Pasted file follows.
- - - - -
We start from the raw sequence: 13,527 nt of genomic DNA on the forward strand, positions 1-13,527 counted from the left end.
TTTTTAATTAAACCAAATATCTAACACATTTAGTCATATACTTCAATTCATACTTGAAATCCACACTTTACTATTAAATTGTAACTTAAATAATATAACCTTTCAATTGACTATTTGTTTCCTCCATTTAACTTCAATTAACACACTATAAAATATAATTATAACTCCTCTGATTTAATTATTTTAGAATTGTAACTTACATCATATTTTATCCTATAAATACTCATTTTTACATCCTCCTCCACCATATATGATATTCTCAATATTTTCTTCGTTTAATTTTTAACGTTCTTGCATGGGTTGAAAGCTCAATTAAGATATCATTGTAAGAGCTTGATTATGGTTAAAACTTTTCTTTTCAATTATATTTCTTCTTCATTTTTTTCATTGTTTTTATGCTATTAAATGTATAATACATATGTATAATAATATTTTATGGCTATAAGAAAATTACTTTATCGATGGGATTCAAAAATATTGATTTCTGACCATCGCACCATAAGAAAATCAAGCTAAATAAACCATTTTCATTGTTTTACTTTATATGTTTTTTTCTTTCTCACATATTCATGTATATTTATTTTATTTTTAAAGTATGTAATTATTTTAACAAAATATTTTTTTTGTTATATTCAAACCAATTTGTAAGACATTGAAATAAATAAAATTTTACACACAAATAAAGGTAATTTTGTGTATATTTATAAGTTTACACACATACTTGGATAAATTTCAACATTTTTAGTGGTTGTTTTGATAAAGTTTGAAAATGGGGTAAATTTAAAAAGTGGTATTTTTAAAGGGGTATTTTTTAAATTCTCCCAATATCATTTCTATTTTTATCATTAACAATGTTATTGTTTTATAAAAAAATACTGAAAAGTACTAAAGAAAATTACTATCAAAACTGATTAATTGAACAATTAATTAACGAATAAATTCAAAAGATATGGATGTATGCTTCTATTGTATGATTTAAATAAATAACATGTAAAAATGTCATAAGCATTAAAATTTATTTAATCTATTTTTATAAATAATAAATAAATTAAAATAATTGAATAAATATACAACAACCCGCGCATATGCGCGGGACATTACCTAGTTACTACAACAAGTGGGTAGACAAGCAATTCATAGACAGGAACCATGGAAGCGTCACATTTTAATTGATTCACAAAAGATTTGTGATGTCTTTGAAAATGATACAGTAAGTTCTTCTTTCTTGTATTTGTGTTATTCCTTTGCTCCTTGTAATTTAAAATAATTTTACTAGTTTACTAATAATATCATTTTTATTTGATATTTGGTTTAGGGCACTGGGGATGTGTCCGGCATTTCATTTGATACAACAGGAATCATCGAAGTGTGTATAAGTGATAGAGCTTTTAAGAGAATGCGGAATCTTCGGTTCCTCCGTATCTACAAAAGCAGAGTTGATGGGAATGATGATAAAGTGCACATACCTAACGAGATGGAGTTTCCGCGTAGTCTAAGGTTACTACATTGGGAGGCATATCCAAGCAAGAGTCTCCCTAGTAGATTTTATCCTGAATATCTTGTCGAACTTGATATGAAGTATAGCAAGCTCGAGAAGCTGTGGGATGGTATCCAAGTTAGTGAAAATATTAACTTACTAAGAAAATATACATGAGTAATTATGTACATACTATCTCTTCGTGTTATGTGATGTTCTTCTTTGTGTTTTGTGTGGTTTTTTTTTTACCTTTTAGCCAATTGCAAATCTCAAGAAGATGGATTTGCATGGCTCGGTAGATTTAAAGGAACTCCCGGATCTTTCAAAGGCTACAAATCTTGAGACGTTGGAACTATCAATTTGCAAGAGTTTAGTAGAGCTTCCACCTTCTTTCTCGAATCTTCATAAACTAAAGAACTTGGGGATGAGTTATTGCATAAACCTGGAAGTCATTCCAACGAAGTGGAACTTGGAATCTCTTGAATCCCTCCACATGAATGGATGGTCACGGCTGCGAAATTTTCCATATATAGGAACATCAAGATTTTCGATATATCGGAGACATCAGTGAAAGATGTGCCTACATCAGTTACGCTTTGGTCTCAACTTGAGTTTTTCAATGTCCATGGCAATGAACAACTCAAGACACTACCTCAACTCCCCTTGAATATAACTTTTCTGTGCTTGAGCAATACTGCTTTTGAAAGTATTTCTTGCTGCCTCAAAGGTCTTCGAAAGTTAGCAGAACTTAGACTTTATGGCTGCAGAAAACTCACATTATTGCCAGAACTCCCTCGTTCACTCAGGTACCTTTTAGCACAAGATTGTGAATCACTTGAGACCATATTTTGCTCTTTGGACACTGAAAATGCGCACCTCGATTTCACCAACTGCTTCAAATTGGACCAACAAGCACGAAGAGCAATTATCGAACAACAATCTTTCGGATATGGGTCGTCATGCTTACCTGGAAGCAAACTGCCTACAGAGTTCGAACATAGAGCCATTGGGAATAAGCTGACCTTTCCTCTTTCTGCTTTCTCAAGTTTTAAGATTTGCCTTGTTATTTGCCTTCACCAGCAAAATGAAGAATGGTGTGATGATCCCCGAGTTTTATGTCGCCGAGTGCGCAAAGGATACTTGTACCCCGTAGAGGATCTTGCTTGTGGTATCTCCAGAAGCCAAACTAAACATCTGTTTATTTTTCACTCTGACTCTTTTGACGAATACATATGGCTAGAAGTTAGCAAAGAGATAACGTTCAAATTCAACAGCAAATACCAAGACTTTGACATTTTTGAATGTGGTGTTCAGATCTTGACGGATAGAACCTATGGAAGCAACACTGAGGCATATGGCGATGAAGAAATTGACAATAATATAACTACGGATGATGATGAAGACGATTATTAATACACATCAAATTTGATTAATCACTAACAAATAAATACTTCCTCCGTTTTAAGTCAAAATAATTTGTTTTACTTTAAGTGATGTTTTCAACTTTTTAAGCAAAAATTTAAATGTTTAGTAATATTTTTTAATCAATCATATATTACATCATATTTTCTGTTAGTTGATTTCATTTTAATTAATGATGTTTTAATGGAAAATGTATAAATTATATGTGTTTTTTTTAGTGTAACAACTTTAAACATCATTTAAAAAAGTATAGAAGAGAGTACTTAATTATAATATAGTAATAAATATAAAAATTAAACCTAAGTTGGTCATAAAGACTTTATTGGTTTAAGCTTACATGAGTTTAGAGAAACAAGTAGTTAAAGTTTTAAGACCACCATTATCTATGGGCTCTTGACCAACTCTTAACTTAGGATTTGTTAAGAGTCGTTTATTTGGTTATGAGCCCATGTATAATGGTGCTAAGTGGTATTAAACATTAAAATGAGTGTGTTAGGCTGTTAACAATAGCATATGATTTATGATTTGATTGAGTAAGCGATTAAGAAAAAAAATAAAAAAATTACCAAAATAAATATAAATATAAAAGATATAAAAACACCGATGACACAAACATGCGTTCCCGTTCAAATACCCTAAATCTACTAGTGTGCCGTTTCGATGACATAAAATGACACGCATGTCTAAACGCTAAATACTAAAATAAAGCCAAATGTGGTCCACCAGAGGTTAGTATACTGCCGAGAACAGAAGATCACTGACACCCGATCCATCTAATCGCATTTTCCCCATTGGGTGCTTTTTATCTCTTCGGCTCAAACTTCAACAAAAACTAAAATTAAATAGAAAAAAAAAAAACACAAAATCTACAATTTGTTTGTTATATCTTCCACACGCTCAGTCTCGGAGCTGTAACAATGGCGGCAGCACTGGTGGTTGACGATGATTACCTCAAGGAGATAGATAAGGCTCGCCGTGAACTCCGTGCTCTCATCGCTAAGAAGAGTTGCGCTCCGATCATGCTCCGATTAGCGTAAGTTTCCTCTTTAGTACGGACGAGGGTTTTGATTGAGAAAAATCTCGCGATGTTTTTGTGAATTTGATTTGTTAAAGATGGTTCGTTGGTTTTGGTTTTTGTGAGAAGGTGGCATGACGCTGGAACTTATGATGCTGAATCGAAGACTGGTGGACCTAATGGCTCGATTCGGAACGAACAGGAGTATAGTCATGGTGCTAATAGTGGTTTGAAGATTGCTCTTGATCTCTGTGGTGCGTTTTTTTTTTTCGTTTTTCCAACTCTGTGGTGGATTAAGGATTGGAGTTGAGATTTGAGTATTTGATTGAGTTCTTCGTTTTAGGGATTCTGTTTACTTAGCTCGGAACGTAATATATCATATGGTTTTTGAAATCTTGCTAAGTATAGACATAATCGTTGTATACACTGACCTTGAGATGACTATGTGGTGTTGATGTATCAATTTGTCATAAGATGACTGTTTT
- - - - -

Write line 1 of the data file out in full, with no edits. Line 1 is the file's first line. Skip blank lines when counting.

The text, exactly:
We start from the raw sequence: 13,527 nt of genomic DNA on the forward strand, positions 1-13,527 counted from the left end.